Jesus starts His sermon with a series of declarations regarding whom He blesses. When we consider all of the data provided we see that He made these declarations very forcefully. It was a solemn occasion, and Jesus assumed the seated position of one speaking with authority. He had to have spoken loudly, for Matthew 7:28 tells us the entire crowd heard him and was amazed. The Greek is quite emphatic, and especially if we consider the Aramaic behind it, a legitimate translation of the word for “blessed” would be “Oh how blessed!” The picture we are given is one of a preacher (in this case the God-Man) who, if He had been standing behind a pulpit, might have been pounding it in this introduction to His message:
Matthew 5:3-4 “Blessed are the poor in spirit, for theirs is the kingdom of heaven. Blessed are those who mourn, for they will be comforted.”
We first see that God gives His kingdom blessing to the poor in spirit. Jesus said many things about the economically poor, but the location of the poverty he’s speaking of here is in one’s spirit, and the nature of that poverty is absolute. The Greek word for poor in this verse was generally used to describe not merely the lower class, but the beggar on the street who realizes he has nothing and is completely dependent on the mercies of others for his very sustenance. To those who recognize their spiritually destitute state, Jesus promises the kingdom of heaven which imparts the present possession of righteousness, peace, and joy in the Holy Spirit, as well as the promise of heaven.
I’ve visited Lake Peigneur near New Iberia, Louisiana. It was once a relatively small, eleven foot deep lake until in 1980, a Texaco, drilling rig on the lake punctured the top of a salt mine which swallowed up the water, the oil rig, boats and much, nearby land. The Gulf of Mexico flowed northward through a canal into the hole, enlarging the body of water and making the eleven foot deep lake now 1300 feet deep. The vacuum below was filled with the waters above just as the emptied spirit connecting with Christ will be filled with living water.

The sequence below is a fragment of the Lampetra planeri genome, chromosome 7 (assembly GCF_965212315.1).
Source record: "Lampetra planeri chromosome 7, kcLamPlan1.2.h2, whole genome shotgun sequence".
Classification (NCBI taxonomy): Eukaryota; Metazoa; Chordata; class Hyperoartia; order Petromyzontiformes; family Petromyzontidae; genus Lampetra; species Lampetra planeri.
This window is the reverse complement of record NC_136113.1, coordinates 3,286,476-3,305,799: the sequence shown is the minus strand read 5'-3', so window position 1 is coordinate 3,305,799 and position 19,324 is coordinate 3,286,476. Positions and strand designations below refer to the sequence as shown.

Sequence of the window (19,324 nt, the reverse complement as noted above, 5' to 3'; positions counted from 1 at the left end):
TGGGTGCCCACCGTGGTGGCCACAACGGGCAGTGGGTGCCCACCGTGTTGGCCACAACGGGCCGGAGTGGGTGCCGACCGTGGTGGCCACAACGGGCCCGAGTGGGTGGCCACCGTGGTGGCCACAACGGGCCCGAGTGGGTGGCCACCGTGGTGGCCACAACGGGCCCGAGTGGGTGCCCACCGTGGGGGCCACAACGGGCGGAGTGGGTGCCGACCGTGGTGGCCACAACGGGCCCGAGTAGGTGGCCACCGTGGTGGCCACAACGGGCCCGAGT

Even knowing we’re speaking of a superior, kingdom blessing, there’s still something counterintuitive or paradoxical to us in this declaration that the poor in spirit are blessed, and it was so in Jesus day as well. The popular heroes of that day were the Pharisees who sometimes gave lip service to this concept of spiritual poverty but who generally thought themselves spiritually rich. A number of years ago I read a book by a Jewish author who idolized the Pharisees of Jesus day, and reading the book I saw these men from a perspective I never had before. Momentarily setting aside what I knew of them from the Gospels, the Pharisees seemed like spiritual giants. They memorized vast portions of Scripture, said a lot of commendable things, and went out of their way to avoid breaking laws and traditions. I remember having conflicting emotions as I read because I thought I would have admired these men had I been alive at the time, but these were the ones Jesus called blind, hypocrites, a brood of vipers, and whitewashed tombs!
Jesus crossed swords with these Pharisees on a number of issues related to the law and tradition but in Luke 18:9-14 He spoke to the heart of the matter – to the fundamental dispute He had with them:
To some who were confident of their own righteousness and looked down on everyone else, Jesus told this parable: “Two men went up to the temple to pray, one a Pharisee and the other a tax collector. The Pharisee stood by himself and prayed: ‘God, I thank you that I am not like other people—robbers, evildoers, adulterers—or even like this tax collector. I fast twice a week and give a tenth of all I get. “But the tax collector stood at a distance. He would not even look up to heaven, but beat his breast and said, ‘God, have mercy on me, a sinner.’ “I tell you that this man, rather than the other, went home justified before God. For all those who exalt themselves will be humbled, and those who humble themselves will be exalted.”